Games: Backgammon

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The Independent Online
White has been playing a 4-5 back game and has hit a very early shot. Black has compounded his problem by staying on the bar and now both sides have a decision to make. Should White double? Should Black take?

Looking at it from White's side it is easy to see that by the time it is his turn to roll again he may well have lost his market: Black will have an easy drop. Any sequence where White makes his 5-point and Black stays on the bar (or enters with 14, 24 or 15) will produce a position where Black will have a clear drop. As White will make his 5-point with all but seven rolls (66, 64, 46, 61, 16, 42, 24) it should be clear that White has a very strong double.

What about the take? What are Black's strengths? His main asset is his lead in the race. Before the roll he leads by 56 points (96-152). In addition, his men on 9-point can still be used to attack White if he leaves a blot in Black's home board. As noted above, White has seven rolls that don't cover the 5-point. Finally he should recognise that White's army is somewhat split, with 10 men in one half of the board and five in the other - a typical result of playing a back game. It will take him some time to coordinate his forces to restrain Black's last man.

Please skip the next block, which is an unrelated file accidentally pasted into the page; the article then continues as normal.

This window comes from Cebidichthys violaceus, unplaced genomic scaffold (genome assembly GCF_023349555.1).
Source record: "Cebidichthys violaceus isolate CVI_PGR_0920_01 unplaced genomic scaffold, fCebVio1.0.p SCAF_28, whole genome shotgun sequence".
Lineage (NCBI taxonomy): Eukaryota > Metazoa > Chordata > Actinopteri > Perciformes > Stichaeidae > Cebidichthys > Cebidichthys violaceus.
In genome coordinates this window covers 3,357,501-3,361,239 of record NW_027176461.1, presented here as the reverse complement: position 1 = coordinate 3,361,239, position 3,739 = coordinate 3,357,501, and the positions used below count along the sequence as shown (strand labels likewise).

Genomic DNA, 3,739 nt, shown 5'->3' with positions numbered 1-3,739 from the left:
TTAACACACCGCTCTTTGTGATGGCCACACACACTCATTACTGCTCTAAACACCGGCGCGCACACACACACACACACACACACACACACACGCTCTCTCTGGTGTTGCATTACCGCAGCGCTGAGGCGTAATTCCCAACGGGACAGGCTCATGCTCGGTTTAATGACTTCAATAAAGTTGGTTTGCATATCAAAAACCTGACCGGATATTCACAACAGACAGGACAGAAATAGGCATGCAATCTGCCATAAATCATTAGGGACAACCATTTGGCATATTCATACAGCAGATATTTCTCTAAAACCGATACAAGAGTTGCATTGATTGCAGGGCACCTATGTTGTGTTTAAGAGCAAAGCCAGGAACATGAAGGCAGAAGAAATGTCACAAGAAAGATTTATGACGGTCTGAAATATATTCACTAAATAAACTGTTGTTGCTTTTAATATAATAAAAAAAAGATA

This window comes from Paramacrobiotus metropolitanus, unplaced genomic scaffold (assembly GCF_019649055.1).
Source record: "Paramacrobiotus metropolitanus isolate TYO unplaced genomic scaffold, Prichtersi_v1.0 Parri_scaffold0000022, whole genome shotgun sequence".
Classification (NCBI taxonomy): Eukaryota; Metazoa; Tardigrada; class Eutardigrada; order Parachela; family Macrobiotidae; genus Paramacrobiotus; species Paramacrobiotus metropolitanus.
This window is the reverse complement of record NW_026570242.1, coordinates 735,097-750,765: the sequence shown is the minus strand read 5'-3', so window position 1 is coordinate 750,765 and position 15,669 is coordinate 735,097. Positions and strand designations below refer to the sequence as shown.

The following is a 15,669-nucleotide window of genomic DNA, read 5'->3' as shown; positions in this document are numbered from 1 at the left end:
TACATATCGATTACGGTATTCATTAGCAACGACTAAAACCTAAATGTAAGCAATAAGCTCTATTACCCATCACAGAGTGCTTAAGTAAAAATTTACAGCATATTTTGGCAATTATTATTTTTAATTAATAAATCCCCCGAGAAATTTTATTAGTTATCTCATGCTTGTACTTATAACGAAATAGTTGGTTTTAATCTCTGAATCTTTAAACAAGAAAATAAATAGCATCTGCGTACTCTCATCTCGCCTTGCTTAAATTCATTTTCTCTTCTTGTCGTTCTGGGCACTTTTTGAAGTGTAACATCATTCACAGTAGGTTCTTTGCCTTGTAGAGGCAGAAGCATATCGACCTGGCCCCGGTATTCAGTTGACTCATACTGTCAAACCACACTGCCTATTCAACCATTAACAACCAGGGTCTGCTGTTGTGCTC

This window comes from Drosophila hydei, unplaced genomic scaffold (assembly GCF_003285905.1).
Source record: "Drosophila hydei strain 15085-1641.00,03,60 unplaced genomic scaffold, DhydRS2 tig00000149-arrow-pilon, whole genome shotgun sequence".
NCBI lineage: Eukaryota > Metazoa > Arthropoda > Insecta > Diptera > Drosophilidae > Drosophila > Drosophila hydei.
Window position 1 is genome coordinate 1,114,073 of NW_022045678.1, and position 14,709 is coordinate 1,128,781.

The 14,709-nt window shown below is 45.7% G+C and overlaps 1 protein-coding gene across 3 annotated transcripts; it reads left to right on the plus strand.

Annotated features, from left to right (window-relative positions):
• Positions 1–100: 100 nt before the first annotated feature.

More often than not, Black will drop this double. In the chouette from which the position was taken, all four team members - none renowned for dropping - passed the box's double. Although Black's position is far from ideal, as often happens in backgammon the sum of a number of possibilities, each of which is unlikely in itself, is sufficient to give Black enough chances to take. Roll-outs confirm that Black has a thin, but correct, take.

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